Patient 1 in our study presented with an extensive venous thrombosis of the lower extremity. Although anticoagulation treatment was administrated immediately, the clinical situation worsened. Concomitant symptoms such as fever, pneumonia, and swelling of the surrounding tissue were at first misinterpreted as secondary to venous thromboembolism, leading to delay in causal treatment for staphylococcal infection. Severe PVL-SA associated infections are still rare in children. A high index of suspicion for the association of DVT and PVL-SA infections is warranted for prompt diagnosis and treatment. This approach may improve outcomes and minimize morbidity.

Thrombotic complications in children are rare. However, the serious thrombotic complications observed in our patients and in previous studies[22] mandate the need for investigating whether thromboprophylaxis, for instance, with low molecular heparin, should be routinely administered in children with severe PVL-SA infection. Further studies are required to identify the appropriate recipients of prophylactic anticoagulation in this high-risk patient group.

In 6 out of the 10 presented cases, either the patients themselves or their close contacts experienced symptoms suggestive of PVL-SA infection before admission due to serious infections. Prompt testing for PVL colonization in affected individuals, followed by subsequent decolonization procedures as suggested by Shallcross et al[6] may have prevented severe disease in these patients. However, in 1 case (patient 7), prior decolonization measures (mupirocin nasal ointment, antiseptic throat rinses, antiseptic washings, change of towels, bed linen and clothes, and disinfection of potentially contaminated items over a period of 5 days [6]) had been initiated but had not been successful. Subsequently, an acute life-threatening illness occurred that might have been preventable by control swabs and a second decolonization procedure. Recommended decolonization measures for PVL-SA are frequently difficult to implement. Patients and physicians report low adherence, because the measures are time-consuming and costly, particularly in multi-person households. Further study to improve the rate of persistent decolonization and the practicability of the decolonization measures is needed.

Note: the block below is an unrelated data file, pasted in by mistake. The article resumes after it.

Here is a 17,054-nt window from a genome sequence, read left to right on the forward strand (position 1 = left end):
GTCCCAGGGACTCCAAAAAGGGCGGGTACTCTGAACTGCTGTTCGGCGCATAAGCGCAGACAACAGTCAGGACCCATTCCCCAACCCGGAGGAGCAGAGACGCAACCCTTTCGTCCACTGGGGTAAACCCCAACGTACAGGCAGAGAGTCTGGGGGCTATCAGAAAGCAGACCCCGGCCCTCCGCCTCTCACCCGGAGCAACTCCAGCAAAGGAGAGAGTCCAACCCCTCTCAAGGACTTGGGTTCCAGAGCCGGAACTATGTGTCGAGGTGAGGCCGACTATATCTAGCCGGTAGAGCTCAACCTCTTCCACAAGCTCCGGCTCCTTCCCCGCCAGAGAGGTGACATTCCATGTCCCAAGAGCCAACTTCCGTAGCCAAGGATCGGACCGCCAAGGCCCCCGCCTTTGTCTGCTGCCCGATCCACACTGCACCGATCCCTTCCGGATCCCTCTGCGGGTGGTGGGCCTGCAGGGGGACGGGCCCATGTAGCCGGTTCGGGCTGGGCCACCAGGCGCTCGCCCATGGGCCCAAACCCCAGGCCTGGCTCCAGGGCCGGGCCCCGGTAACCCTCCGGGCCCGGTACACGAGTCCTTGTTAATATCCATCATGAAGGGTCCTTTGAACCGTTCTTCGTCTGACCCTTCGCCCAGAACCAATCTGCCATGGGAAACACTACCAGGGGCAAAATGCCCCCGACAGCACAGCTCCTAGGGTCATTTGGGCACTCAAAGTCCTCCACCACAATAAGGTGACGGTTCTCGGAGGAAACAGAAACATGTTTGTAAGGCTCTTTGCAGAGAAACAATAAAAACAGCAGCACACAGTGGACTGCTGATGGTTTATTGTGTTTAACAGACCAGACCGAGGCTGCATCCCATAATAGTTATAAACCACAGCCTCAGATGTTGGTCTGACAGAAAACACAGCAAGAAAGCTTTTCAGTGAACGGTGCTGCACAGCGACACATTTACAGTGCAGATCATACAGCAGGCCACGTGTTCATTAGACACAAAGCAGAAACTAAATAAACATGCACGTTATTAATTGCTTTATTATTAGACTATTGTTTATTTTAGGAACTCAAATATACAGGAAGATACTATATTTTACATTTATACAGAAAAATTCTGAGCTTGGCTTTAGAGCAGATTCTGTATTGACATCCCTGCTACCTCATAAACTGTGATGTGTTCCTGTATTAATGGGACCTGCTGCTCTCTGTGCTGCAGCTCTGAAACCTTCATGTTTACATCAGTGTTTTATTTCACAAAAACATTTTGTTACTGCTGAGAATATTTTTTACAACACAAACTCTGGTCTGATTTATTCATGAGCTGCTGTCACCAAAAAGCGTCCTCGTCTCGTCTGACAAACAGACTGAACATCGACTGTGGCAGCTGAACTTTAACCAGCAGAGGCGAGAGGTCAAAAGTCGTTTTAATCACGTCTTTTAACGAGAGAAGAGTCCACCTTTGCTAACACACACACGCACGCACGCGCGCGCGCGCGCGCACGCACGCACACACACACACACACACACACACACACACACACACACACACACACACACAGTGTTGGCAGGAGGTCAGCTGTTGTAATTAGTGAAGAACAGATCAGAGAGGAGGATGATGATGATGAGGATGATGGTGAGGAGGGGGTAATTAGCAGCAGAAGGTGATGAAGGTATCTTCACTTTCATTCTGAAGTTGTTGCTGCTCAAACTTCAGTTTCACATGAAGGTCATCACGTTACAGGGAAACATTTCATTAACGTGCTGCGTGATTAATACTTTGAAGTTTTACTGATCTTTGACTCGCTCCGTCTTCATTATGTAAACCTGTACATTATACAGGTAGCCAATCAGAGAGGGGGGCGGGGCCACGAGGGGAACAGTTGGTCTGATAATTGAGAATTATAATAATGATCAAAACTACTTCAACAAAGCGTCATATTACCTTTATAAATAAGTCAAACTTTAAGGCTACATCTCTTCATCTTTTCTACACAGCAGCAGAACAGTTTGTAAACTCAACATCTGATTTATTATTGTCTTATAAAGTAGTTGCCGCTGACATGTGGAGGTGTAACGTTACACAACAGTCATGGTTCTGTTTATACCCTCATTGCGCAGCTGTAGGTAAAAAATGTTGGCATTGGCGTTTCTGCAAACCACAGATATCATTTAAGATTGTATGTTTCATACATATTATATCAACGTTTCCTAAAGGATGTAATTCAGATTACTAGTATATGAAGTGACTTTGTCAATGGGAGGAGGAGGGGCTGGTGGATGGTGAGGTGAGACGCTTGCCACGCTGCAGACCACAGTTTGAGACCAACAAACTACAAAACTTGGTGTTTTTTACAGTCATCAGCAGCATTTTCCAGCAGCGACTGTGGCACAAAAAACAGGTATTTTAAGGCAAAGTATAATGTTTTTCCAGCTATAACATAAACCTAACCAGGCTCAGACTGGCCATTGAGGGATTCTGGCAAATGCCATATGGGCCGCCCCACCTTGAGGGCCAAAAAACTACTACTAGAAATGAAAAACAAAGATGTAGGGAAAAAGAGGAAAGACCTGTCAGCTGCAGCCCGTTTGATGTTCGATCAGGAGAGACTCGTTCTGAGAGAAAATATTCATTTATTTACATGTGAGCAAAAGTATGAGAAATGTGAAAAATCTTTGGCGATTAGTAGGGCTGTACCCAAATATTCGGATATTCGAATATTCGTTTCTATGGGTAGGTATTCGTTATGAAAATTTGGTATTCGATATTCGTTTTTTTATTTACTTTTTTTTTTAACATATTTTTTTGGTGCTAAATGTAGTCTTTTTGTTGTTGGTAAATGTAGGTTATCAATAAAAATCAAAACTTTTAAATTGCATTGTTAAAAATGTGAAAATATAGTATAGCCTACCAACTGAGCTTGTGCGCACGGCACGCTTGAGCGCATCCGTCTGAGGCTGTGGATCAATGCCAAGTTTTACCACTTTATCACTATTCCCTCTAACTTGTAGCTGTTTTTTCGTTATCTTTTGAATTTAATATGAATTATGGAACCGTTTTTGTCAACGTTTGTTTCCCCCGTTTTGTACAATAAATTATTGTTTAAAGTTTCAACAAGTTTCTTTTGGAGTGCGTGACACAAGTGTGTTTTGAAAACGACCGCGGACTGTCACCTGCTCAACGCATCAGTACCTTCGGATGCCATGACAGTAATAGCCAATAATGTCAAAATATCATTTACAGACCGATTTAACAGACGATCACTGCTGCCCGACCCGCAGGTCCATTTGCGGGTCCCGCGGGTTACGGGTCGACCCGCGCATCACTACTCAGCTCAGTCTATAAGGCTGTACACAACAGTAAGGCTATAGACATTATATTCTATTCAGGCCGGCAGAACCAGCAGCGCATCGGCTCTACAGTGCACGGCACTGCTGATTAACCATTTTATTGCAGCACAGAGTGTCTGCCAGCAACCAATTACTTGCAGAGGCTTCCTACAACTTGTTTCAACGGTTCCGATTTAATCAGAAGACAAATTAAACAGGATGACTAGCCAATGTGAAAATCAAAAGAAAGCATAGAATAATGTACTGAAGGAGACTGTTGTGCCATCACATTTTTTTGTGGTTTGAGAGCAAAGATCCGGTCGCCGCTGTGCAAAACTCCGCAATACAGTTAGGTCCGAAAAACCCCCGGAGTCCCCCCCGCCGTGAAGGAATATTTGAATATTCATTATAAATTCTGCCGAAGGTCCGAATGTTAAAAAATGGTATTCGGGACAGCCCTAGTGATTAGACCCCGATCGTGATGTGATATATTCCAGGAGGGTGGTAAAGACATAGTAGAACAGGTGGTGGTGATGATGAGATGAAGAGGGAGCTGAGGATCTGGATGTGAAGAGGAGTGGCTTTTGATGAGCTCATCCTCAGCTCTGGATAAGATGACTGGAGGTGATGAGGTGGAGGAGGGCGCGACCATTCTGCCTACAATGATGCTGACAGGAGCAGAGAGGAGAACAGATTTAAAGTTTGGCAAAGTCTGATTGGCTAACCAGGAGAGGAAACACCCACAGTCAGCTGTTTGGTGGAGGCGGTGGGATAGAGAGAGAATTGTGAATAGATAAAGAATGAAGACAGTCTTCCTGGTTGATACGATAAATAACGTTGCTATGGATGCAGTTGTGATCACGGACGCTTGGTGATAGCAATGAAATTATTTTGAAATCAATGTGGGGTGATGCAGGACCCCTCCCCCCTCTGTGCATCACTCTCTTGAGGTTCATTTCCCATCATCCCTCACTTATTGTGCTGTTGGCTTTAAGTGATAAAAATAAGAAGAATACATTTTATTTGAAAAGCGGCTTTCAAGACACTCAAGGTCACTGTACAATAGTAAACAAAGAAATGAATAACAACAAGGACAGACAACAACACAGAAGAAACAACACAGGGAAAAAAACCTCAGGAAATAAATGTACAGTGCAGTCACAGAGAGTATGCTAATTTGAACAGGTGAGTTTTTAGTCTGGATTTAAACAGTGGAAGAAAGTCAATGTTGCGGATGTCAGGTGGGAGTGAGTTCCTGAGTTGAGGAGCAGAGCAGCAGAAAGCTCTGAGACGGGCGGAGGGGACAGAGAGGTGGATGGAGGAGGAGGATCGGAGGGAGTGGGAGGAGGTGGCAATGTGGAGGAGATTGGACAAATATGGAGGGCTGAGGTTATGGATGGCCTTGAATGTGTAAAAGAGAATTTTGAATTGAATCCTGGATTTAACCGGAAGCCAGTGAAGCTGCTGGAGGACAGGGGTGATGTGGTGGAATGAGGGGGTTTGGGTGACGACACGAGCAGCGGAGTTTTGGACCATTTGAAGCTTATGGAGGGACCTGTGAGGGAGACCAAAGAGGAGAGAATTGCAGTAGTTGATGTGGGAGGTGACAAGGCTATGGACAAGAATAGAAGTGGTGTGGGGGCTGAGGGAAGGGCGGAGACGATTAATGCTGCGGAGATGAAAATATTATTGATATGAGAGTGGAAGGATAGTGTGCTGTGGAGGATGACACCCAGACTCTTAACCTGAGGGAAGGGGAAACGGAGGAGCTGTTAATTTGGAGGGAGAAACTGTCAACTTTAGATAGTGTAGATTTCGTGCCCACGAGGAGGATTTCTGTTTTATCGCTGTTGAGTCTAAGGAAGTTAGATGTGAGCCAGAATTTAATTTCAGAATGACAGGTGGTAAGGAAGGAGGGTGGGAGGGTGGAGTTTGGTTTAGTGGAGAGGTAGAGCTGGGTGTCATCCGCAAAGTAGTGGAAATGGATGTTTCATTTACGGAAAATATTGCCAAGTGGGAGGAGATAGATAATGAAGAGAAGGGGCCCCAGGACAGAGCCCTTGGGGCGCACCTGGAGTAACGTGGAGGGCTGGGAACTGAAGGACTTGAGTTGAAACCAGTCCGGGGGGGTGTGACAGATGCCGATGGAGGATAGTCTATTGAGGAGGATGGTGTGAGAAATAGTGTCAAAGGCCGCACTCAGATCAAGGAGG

In our study, only 1 child was immunocompromised. She developed multiple recurring deep furuncles and abscesses, rather than 1 life-threatening infection. In contrast, the 2 teenagers with necrotizing pneumonia had been healthy boys and were active in youth athletics. Both fell ill with life-threatening infections without any warning signs. A recent outbreak analysis of PVL-SA in a German kindergarten showed that even in a close social group, with the same strain of PVL-SA, not all colonized children showed symptoms.[4] It has yet to be determined, which PVL-SA colonized patients

  • (1) remain asymptomatic,
  • (2) suffer from recurrent minor SSTI or
  • (3) develop severe infections.

A recent study by Tromp et al investigated the molecular tropism of the leucocidin to human phagocytes and identified human surface antigen CD45 to be a binding molecule for the PVL-component LukF.[23] Determination of whether specific binding properties of PVL mediate different clinical phenotypes or specific host factors are of importance warrants further studies.

The limitations of this study are the small number of patients and the retrospective study design. Furthermore, we were unable to evaluate preventive measures.

In conclusion, increased awareness of PVL-SA-associated disease, together with routine diagnostic testing and knowledge of potential complications and adequate therapeutic strategies are important

  • (1) to prevent severe infections by early diagnosis and consequent decolonization and
  • (2) to prevent serious complications such as DVT.


The authors thank all participating patients and their families.

Author contributions

Conceptualization: Pia-Alice Hoppe, Susanne Holzhauer, Christoph Bührer, Leif Gunnar Hanitsch, Daniel Humme, Tilmann Kallinich, Susanne Lau, Rasmus Leistner, Renate Krüger.

Data curation: Pia-Alice Hoppe, Birgit Lala, Leif Gunnar Hanitsch, Renate Krüger.

Formal analysis: Birgit Lala, Renate Krüger.

Investigation: Pia-Alice Hoppe, Alexander Gratopp, Daniel Humme, Moritz Kieslich, Tilmann Kallinich, Susanne Lau, Michaela Niebank, Anna Powryka, Hannelore Ringe, Anne-Sophie Schaper, Jennyver-Tabea Schröder, Carsten Schwarz, Doris Staab, Miriam Songa Stegemann, Stephanie Thee, Verena Varnholt, Horst von Bernuth, Steffen Weber-Carstens, Anke Wendt, Renate Krüger.

Methodology: Birgit Lala, Christoph Bührer, Rasmus Leistner.

Project administration: Renate Krüger.

Supervision: Susanne Holzhauer, Christoph Bührer, Renate Krüger.

Visualization: Renate Krüger.

Writing – original draft: Pia-Alice Hoppe, Anne-Sophie Schaper, Renate Krüger.

Writing – review & editing: Pia-Alice Hoppe, Susanne Holzhauer, Birgit Lala, Christoph Bührer, Alexander Gratopp, Leif Gunnar Hanitsch, Daniel Humme, Moritz Kieslich, Tilmann Kallinich, Susanne Lau, Rasmus Leistner, Michaela Niebank, Anna Powryka, Hannelore Ringe, Jennyver-Tabea Schröder, Carsten Schwarz, Doris Staab, Miriam Songa Stegemann, Stephanie Thee, Verena Varnholt, Horst von Bernuth, Steffen Weber-Carstens, Anke Wendt, Renate Krüger.


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children; infection; intensive care; Panton-Valentine leukocidin

Copyright © 2019 the Author(s). Published by Wolters Kluwer Health, Inc.